In addition to having longer-lasting effects, methadone's withdrawal symptoms are much less severe than with opiates. Methadone also acts as a blocker in the brain so that addicts are less likely to go back to heroin because it will not give them the usual high.
Once a person is addicted to methadone, the standard treatment is to slowly wean them off the drug. This deliberate withdrawal is made easier because of methadone's less-severe withdrawal symptoms.
"Methadone." Medical Discoveries. . Encyclopedia.com. (August 22, 2017). http://www.encyclopedia.com/medicine/medical-journals/methadone
"Methadone." Medical Discoveries. . Retrieved August 22, 2017 from Encyclopedia.com: http://www.encyclopedia.com/medicine/medical-journals/methadone
meth·a·done / ˈme[unvoicedth]əˌdōn/ • n. a synthetic analgesic drug that is similar to morphine in its effects but longer acting, used as a substitute drug in the treatment of morphine and heroin addiction.
"methadone." The Oxford Pocket Dictionary of Current English. . Encyclopedia.com. (August 22, 2017). http://www.encyclopedia.com/humanities/dictionaries-thesauruses-pictures-and-press-releases/methadone-0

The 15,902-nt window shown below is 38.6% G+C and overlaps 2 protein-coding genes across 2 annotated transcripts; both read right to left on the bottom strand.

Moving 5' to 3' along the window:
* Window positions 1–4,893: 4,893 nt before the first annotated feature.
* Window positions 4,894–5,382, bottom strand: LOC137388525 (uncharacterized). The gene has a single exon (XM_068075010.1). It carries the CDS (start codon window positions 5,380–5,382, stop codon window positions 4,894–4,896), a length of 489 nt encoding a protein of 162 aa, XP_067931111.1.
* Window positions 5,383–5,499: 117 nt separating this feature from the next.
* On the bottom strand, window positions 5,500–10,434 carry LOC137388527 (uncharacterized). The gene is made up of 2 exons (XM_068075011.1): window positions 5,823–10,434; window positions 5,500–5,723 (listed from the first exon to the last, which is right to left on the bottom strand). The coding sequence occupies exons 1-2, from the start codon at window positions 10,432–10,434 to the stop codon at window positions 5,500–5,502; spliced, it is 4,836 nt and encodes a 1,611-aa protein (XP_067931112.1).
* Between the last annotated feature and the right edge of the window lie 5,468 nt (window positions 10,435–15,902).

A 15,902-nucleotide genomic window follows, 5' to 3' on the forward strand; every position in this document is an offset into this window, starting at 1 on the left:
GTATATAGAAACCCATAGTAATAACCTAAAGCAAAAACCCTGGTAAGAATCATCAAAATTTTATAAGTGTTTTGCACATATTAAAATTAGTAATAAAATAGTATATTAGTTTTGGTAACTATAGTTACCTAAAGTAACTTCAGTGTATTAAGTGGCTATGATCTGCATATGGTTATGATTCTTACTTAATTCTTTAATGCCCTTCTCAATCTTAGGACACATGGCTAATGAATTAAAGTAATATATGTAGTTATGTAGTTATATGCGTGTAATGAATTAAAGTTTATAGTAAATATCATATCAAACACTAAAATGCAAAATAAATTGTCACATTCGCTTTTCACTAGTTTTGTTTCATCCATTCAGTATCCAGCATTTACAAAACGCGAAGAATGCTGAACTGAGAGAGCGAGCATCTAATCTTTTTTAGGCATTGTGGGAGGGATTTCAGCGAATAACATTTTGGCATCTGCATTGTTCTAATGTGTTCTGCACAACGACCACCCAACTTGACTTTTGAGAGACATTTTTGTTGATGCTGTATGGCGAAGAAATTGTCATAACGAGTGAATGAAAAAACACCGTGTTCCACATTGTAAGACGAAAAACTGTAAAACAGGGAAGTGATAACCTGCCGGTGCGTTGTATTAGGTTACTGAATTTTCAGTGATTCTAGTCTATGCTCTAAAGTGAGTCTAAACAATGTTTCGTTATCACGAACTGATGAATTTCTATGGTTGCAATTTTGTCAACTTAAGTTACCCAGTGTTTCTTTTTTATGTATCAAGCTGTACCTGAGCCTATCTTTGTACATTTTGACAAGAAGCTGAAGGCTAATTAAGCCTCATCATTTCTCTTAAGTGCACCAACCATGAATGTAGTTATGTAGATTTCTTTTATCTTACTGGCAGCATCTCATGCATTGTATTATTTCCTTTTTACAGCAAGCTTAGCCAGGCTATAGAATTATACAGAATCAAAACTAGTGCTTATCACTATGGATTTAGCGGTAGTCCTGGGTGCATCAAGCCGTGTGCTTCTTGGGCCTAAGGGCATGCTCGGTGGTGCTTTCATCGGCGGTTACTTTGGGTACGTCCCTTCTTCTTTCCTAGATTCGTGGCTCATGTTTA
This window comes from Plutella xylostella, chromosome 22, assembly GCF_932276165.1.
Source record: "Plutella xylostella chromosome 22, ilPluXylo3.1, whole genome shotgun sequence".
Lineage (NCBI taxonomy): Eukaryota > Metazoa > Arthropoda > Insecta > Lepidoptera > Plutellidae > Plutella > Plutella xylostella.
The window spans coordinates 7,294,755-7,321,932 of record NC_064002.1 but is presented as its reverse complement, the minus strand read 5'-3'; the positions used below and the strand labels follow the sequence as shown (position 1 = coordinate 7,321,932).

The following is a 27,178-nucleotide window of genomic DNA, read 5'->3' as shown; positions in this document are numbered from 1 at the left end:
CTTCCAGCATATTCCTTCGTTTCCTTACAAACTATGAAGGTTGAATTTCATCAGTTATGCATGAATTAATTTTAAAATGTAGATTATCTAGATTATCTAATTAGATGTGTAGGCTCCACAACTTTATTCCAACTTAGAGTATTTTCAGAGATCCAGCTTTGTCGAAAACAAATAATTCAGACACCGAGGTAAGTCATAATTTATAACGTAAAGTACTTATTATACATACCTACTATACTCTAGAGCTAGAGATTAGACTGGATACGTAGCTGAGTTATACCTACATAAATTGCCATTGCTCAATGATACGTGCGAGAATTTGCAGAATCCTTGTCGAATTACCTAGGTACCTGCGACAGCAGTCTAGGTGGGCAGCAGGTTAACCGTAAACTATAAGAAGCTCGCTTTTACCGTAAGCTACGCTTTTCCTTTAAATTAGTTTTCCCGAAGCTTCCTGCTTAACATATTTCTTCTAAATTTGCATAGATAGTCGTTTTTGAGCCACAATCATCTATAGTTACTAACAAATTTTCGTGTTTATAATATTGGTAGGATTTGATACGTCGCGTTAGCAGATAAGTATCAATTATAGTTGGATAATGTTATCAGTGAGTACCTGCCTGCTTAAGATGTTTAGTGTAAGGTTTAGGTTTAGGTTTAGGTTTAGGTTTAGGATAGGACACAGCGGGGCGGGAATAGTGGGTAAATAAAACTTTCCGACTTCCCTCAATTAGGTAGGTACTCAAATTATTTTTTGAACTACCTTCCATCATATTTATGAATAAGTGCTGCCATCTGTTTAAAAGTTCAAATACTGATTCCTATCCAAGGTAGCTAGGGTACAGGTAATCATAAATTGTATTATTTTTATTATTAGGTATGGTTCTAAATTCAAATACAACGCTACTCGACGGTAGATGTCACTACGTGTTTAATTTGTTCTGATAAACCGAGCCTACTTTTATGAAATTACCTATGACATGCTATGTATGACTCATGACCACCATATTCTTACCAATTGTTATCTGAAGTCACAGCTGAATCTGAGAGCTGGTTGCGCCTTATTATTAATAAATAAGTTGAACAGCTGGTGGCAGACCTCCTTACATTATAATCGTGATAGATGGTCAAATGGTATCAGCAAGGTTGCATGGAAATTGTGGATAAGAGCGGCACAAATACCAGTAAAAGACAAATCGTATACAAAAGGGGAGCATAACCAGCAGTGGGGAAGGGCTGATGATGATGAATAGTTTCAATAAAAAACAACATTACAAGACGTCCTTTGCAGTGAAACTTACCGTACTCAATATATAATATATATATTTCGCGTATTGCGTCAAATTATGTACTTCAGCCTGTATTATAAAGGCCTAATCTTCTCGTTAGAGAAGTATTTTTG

"methadone." The Oxford Pocket Dictionary of Current English. . Retrieved August 22, 2017 from Encyclopedia.com: http://www.encyclopedia.com/humanities/dictionaries-thesauruses-pictures-and-press-releases/methadone-0
"methadone." A Dictionary of Nursing. . Encyclopedia.com. (August 22, 2017). http://www.encyclopedia.com/caregiving/dictionaries-thesauruses-pictures-and-press-releases/methadone
"methadone." A Dictionary of Nursing. . Retrieved August 22, 2017 from Encyclopedia.com: http://www.encyclopedia.com/caregiving/dictionaries-thesauruses-pictures-and-press-releases/methadone
"methadone." Oxford Dictionary of Rhymes. . Encyclopedia.com. (August 22, 2017). http://www.encyclopedia.com/humanities/dictionaries-thesauruses-pictures-and-press-releases/methadone
"methadone." Oxford Dictionary of Rhymes. . Retrieved August 22, 2017 from Encyclopedia.com: http://www.encyclopedia.com/humanities/dictionaries-thesauruses-pictures-and-press-releases/methadone